Oh that’s right – by topping it off with a roster of impressive, forward-thinking artists who all have something to say and, most importantly, the DJ-ing skills to say it.


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Photo by 403 ABC


While the house music at Bass Coast was impressive, bass music stole the show. Many of the most interesting sets would run the gamut of bass music genres to create constant tempo and drum pattern changes, for example going from footwork to dubstep, to jersey club to dnb, and back. It felt like an exploration of the history and context of bass music, and a discovery of how to weave complex percussive rhythms in and out of each other.

The biggest music moment of the weekend was The Librarian’s eclectic and masterful Boiler Room set on Saturday evening. This was Boiler Room’s first year at Bass Coast and being a part of this inaugural broadcast felt like festival history in the making. Other favorite moments from this year included sets from Sam Binga (also broadcast by Boiler Room) , Deft, Huxley Anne, YhetiMat the Alien and Alix Perez, who each delivered mind-bending signature performances and were all artists that I had come to see. Equally exciting was the number of new favorite artists I had the privilege of discovering, many from BC’s robust local bass music scene. Kursk’s deep dubstep sunrise set on Monday morning, Lion-S’s slowed-down minimal late-night bass set at the Cantina Saturday night, and the SHAHdjs showcase at the Slay Bay Saturday evening were all highlights in that vein, as well as sets from Westerly, Orson and Sweet Anomaly.


“Over the years, we’ve been trying to dissect what ‘Vibe’ means. Is it the stages, the music, the art, all the details we obsess over? But really the vibe is just the people that come here.” 

– Liz Thompson, Co-Founder


The final ingredient to the special sauce that is Bass Coast is also the most ineffable – the culture or “vibe”. While fostered by the intentional elements laid out by the organizers – the congregation of socially aware art installations, the river that is the perfect temperature for cooling off during the day, the free roller rink complete with retro sofas – culture and vibe is ultimately determined by the people.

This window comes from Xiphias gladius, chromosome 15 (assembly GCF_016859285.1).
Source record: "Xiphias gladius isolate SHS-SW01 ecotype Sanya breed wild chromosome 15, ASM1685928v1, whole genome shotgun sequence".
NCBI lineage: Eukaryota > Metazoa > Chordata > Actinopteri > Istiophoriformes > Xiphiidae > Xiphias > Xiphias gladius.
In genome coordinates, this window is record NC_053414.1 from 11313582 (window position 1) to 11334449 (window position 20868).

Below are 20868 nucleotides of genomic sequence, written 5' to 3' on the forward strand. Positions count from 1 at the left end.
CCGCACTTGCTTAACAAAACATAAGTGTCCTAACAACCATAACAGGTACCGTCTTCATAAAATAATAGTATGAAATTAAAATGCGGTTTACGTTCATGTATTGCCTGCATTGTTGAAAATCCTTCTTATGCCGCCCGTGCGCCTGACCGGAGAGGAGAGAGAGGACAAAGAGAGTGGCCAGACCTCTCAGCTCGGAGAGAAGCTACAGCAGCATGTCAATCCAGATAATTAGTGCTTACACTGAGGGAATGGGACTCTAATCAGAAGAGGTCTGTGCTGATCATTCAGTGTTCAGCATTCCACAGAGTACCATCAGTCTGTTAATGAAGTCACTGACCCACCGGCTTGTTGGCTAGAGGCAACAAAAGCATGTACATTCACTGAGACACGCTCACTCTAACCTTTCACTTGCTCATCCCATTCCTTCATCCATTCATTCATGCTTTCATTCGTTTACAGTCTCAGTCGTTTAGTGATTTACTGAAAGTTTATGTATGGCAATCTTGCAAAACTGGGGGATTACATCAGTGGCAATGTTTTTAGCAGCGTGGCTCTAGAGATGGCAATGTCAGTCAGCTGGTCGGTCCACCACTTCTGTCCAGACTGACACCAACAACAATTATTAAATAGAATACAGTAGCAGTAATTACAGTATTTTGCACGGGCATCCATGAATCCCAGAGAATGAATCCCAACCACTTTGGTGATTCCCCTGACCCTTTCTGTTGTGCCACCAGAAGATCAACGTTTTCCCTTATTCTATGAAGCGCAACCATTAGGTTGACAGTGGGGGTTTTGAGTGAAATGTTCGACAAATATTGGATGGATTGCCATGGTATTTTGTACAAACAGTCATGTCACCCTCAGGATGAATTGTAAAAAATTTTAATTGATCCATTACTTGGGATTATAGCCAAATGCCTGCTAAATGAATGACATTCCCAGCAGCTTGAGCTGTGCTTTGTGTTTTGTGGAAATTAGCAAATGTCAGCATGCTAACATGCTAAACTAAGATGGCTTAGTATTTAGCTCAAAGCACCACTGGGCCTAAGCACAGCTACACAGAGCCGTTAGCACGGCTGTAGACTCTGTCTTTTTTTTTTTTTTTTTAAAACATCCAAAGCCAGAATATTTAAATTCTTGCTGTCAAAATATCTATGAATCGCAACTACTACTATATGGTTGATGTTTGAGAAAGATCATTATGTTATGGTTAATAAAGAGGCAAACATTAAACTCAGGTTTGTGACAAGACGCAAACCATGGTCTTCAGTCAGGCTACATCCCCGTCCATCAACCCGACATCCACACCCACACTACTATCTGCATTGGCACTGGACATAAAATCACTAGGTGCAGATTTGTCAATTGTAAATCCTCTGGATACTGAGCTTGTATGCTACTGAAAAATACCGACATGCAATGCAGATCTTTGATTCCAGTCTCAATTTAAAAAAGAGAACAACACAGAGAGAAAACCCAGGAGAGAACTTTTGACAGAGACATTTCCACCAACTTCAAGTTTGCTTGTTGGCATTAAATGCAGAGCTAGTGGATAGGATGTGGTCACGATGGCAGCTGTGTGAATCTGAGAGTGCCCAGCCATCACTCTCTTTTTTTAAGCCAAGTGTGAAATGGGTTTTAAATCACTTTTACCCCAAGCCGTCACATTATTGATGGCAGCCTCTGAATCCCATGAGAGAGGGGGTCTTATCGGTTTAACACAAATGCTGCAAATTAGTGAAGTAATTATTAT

The people of Bass Coast are special. It is one of the best, if not the best, crowds of people I have had the pleasure of being amongst. As a general matter, everyone seemed to know and have a deep appreciation for the music, following the technical mixing feats and recognizing the significance of the selected tracks. This was vital for elevating the quality of music heard as, sadly, often the crowd becomes the lowest common denominator for the standard of care that is shown towards what’s played at music events and the sound system they’re played on.


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Photo by Joffrey Photo


There was also a general sense of heightened creativity and down-to-earth authenticity, which in turn created a space where people could connect, converse and flourish. For example, many groups were decked out in custom costumes, like a group of multi-colored giggling flowers from the pages of Alice in Wonderland and a bevy of black-and-white striped ladies (pictured above). Even with more serious aspects like Bass Coast’s touted harm reduction principles, the messaging felt as if from a point of genuine empathy rather than lip service to arbitrary societal ideals. These characteristics created the common glue that is the Bass Coast culture, and that common glue is what allowed complete strangers to find wordless trust in each other.


“I feel like in our community we have people who listen to different music, dress differently and are into different things, but that duality is also what creates a bond—our differences unite us.”

– Liz Thompson, Co-Founder


Trying to describe Bass Coast in two words is probably as foolish as thinking it’s a good idea spend hours with your head inside a subwoofer but, having accomplished the latter on many occasion, there’s no time like the present. Accordingly, those words would be: thoughtful and authentic.

Culture for any event or organization starts and ends with its leadership. Lucky for us, Bass Coast is led by founders Andrea Graham (aka The Librarian) and Liz Thomson. Everything at Bass Coast from theme, music programming and art installations to staging, layout and amenities, are clear embodiments of their shared vision.

Like bass music? Well here’s your first bucket list item for festival season 2020.


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Photo by Banana Cam


 

#Bass #Beat #Dance #DnB #Downtempo #Dubstep #Electronic #Events #Festival #Festivals #Glitch Hop #House #Jersey Club #Party #Review #Trap #UK Garage #Underground